Swiss theologian Karl Barth doesn’t think so, and I have come to heartily agree with Barth on this issue. It isn’t a matter of being anti-intellectual; just the opposite! It is a matter of thinking ‘after God has spoken’ and as if he has before we start trying to speak for or about him. Barth grew up right in the heart of the development of so called ‘Liberal’ theology in World War I German theology; and his response (when he repented!) to ‘Liberal’ theology wasn’t to try and deconstruct it based upon its terms, but instead to turn to God and allow him to set his terms as the means and categories through which Barth was going to attempt to do his theological thinking and preaching. Barth writes:

In detail, of course, dogmatic thinking will everywhere be made up of partly historical, partly psychological, and partly philosophical elements. But if things are to be done aright we must never for a moment let these elements, the stocheia tou kosmou [Col. 2:8], become independent or a presupposition. In dogmatics we cannot for a moment think seriously in historical, psychological, or philosophical terms. We cannot fail to make Deus dixit the presupposition, or do so only questioningly or partially, trying to think our way up to God had not spoken, as though God were a problem and not the ground of all problems and also, whether we have eyes to see it or not, the solution to all problems. From the roots up dogmatic thinking is either kata ton Christon [Col. 2:8] or it is not dogmatic, theological thinking. Let us be on guard not against criticism or doubt or skepticism — these are not the enemies — but instead against apologetics, against trying to get at the matter by detours, as though God could be known without God, as though he could be the second thing, as though he were not already quite unambiguously the first.[1]

I would seriously submit that evangelical Christianity in North America is dying right before our very eyes for the reason that Barth identifies; even if Barth is talking about his attempt to do Christian Dogmatics (Systematic Theology) in a German theologically liberal context. Indeed; exactly. North American Evangelicalism continues on in the Fundamentalist heritage of its recent past; which means that it does theology and lives Christianly from the same pietistic inward turned individualistic premises that so called German theological liberalism lived from (or close enough).

The antidote to this is to REPENT! We need to turn to God, and think from Deus dixit (i.e. ‘God has spoken’) as the premise of our Christian lives. We don’t need to be apologetic about being ‘in Christ’. God is God. He works from what is perceived as weakness and foolishness (in the world); we don’t need to assert ourselves in order to think Christianly. It is okay to be laughed at when the one you are talking about, talking to, and proclaiming holds all of reality together by the Word of his power; remember Deus dixit (‘God has spoken’)!

 

[1] Karl Barth, The Göttingen Dogmatics: Instruction in the Christian Religion. Volume One (Grand Rapids, MI: William B. Eerdmans Publishing Company, 1991), 289.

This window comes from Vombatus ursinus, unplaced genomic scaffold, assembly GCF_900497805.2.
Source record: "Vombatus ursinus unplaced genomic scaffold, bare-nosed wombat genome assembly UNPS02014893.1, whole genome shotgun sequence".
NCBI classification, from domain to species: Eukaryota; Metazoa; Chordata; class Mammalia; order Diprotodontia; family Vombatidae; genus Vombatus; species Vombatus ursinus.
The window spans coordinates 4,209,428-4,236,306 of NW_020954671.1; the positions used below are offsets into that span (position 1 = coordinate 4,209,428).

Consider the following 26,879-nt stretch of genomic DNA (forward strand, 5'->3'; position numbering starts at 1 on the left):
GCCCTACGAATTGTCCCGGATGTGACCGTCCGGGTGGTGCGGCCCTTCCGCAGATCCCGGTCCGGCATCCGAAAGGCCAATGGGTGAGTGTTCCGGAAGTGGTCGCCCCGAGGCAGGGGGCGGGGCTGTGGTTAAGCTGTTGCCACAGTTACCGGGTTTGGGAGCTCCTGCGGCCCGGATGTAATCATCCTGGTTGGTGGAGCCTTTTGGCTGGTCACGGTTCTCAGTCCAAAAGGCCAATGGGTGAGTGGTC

I don’t know about you, but sometimes I fight feelings of emptiness and nihilism when it comes to doing theology; and yet at the same rickwarrentime it has become the love of my life, because it is where intimacy with my Lord and Savior Jesus Christ reposes most! But there are a million distractions, and things of life that would like to squeeze out any possibility of spending thoughtful, intentional, and dare I say, heart-shaped intellectual time with God in Christ.

There are many reasons why this sense of futility or emptiness might set in, and in particularly acute ways for evangelical Protestant Christian thinkers. Here are a few reasons that come to mind:

1) There is no value placed upon deep theological thought within the environs of modern day Protestant evangelicalism.

2) Theology, at points, just seems all too academic with no apparent touch points with “real” life, and “real” people.

3) If you think too deeply you almost become outcast, and are accused of focusing on things that don’t really matter; what really matters, in contrast, and ostensibly, is that we have some sort of warm hearted felt experience with God, and this somehow abstracted from any deep and rigorous thought about what that looks like.

4) Related to the above: There is often a false dilemma created by evangelicals; either, as it goes, the thinker must be involved in real life daily stuff that matters, or be relegated to the dead halls of the Christian thinkers where everything remains abstract and aloof from the apparently concrete lived experiences (which are the standard for determining genuine spirituality, apparently) of what it means to truly live a simple, heart warmed Christian experience.

5) Thinking theologically and deeply that way, apparently, takes too much time to develop; what counts towards being a real life evangelical Christian is that we make more immediate real life connections with real people; and as a result we mystically connect and grow in fellowship with God and others, albeit devoid of any intention or rigorous theological thought.